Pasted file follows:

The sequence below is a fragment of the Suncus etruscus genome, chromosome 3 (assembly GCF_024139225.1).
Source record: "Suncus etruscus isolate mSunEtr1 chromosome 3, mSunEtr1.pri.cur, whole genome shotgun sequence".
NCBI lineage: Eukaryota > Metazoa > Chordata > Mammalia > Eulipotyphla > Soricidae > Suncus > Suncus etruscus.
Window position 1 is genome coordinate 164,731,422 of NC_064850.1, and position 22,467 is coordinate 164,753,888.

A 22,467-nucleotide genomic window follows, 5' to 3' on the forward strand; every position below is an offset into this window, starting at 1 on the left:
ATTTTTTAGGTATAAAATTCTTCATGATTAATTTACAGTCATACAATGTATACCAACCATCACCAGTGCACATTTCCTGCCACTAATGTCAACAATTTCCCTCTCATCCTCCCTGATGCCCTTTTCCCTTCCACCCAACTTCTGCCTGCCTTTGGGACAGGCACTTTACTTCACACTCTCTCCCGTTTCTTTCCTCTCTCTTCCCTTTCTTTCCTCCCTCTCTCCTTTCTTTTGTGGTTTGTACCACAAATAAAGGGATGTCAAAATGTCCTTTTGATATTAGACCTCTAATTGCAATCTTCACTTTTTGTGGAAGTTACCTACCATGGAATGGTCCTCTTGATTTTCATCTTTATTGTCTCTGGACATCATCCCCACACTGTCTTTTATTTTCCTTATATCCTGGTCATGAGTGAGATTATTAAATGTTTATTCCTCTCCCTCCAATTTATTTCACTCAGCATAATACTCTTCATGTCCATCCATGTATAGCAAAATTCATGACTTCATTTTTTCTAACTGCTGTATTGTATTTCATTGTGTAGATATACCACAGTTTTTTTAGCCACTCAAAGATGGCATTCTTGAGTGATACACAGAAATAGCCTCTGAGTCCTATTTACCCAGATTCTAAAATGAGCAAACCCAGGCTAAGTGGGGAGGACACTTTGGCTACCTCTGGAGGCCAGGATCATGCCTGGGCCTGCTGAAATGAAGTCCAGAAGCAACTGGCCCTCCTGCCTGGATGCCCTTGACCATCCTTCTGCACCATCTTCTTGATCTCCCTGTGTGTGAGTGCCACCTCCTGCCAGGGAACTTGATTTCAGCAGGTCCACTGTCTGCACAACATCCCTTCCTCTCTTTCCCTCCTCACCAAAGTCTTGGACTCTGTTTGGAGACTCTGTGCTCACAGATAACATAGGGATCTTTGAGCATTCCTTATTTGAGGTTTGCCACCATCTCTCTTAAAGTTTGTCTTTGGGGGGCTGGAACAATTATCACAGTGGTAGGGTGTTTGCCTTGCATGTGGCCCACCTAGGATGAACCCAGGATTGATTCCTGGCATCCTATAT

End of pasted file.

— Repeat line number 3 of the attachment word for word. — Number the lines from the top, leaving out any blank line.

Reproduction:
NCBI lineage: Eukaryota > Metazoa > Chordata > Mammalia > Eulipotyphla > Soricidae > Suncus > Suncus etruscus.